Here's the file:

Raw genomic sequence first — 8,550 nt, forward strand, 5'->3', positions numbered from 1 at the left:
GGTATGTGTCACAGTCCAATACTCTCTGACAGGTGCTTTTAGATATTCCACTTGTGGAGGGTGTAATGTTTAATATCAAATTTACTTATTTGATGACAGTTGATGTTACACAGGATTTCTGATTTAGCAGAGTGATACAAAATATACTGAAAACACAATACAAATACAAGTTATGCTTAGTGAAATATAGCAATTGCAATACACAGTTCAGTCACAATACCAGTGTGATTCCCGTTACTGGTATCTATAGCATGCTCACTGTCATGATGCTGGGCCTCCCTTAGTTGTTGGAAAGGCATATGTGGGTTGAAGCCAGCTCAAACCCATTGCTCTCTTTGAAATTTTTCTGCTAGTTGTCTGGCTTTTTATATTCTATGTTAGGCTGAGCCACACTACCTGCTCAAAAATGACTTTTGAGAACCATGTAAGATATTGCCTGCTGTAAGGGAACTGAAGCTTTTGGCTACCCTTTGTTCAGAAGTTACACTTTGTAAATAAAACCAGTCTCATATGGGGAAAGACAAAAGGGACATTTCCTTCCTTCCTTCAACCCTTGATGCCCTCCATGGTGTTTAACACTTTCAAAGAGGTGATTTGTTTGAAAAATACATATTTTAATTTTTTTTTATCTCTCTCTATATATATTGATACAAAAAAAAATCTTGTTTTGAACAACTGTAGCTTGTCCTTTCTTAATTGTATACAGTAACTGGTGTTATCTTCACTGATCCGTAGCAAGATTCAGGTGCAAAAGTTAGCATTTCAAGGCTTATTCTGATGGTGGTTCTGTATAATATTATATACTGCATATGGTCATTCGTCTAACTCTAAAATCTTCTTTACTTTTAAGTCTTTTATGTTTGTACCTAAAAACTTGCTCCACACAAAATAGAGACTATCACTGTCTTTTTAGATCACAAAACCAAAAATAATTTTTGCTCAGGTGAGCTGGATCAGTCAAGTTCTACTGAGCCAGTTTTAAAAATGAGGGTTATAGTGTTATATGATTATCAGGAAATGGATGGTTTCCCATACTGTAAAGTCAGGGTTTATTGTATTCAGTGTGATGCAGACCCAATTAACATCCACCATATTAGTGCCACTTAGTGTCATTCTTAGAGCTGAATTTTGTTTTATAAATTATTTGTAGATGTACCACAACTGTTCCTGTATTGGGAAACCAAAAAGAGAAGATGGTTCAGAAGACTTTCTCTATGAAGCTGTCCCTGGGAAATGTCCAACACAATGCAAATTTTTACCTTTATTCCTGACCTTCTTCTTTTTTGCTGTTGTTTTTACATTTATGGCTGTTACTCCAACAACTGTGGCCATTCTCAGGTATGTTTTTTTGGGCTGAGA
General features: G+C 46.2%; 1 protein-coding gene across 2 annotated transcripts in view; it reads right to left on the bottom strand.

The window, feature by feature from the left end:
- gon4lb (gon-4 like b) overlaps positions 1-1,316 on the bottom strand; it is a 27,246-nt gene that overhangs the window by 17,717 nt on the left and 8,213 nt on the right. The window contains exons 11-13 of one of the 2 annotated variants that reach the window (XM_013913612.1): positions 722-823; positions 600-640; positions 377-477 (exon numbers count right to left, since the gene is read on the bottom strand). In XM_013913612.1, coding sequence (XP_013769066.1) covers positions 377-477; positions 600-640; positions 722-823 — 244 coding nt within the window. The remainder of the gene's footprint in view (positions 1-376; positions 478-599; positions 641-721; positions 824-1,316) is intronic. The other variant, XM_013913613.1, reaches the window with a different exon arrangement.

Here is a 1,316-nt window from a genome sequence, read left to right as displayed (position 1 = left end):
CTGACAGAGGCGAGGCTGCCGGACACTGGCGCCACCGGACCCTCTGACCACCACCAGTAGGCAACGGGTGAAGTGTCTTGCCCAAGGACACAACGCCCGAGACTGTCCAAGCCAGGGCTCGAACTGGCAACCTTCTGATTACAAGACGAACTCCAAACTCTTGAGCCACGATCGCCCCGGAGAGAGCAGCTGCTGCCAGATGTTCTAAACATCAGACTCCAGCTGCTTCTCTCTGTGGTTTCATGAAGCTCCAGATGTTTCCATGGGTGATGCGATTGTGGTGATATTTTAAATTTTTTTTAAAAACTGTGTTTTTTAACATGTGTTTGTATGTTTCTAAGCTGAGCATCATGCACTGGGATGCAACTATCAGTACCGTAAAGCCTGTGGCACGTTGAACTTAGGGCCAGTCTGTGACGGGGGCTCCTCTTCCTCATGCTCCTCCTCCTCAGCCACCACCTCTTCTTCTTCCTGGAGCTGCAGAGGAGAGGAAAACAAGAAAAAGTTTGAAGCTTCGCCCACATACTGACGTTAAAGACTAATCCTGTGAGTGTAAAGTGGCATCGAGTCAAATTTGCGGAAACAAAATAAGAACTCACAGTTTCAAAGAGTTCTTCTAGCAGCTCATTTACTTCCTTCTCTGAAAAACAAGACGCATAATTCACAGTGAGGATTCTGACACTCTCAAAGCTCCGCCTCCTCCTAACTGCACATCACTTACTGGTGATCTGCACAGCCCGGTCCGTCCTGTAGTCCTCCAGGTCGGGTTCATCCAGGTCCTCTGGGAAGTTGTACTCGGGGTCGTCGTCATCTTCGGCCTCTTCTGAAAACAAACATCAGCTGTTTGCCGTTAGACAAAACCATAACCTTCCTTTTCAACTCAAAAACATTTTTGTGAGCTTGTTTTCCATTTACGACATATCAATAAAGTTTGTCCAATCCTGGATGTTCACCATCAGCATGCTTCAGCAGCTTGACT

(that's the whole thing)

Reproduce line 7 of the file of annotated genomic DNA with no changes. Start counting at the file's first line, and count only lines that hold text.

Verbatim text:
CTGACAGAGGCGAGGCTGCCGGACACTGGCGCCACCGGACCCTCTGACCACCACCAGTAGGCAACGGGTGAAGTGTCTTGCCCAAGGACACAACGCCCGAGACTGTCCAAGCCAGGGCTCGAACTGGCAACCTTCTGATTACAAGACGAACTCCAAACTCTTGAGCCACGATCGCCCCGGAGAGAGCAGCTGCTGCCAGATGTTCTAAACATCAGACTCCAGCTGCTTCTCTCTGTGGTTTCATGAAGCTCCAGATGTTTCCATGGGTGATGCGATTGTGGTGATATTTTAAATTTTTTTTAAAAACTGTGTTTTTTAACATGTGTTTGTATGTTTCTAAGCTGAGCATCATGCACTGGGATGCAACTATCAGTACCGTAAAGCCTGTGGCACGTTGAACTTAGGGCCAGTCTGTGACGGGGGCTCCTCTTCCTCATGCTCCTCCTCCTCAGCCACCACCTCTTCTTCTTCCTGGAGCTGCAGAGGAGAGGAAAACAAGAAAAAGTTTGAAGCTTCGCCCACATACTGACGTTAAAGACTAATCCTGTGAGTGTAAAGTGGCATCGAGTCAAATTTGCGGAAACAAAATAAGAACTCACAGTTTCAAAGAGTTCTTCTAGCAGCTCATTTACTTCCTTCTCTGAAAAACAAGACGCATAATTCACAGTGAGGATTCTGACACTCTCAAAGCTCCGCCTCCTCCTAACTGCACATCACTTACTGGTGATCTGCACAGCCCGGTCCGTCCTGTAGTCCTCCAGGTCGGGTTCATCCAGGTCCTCTGGGAAGTTGTACTCGGGGTCGTCGTCATCTTCGGCCTCTTCTGAAAACAAACATCAGCTGTTTGCCGTTAGACAAAACCATAACCTTCCTTTTCAACTCAAAAACATTTTTGTGAGCTTGTTTTCCATTTACGACATATCAATAAAGTTTGTCCAATCCTGGATGTTCACCATCAGCATGCTTCAGCAGCTTGACT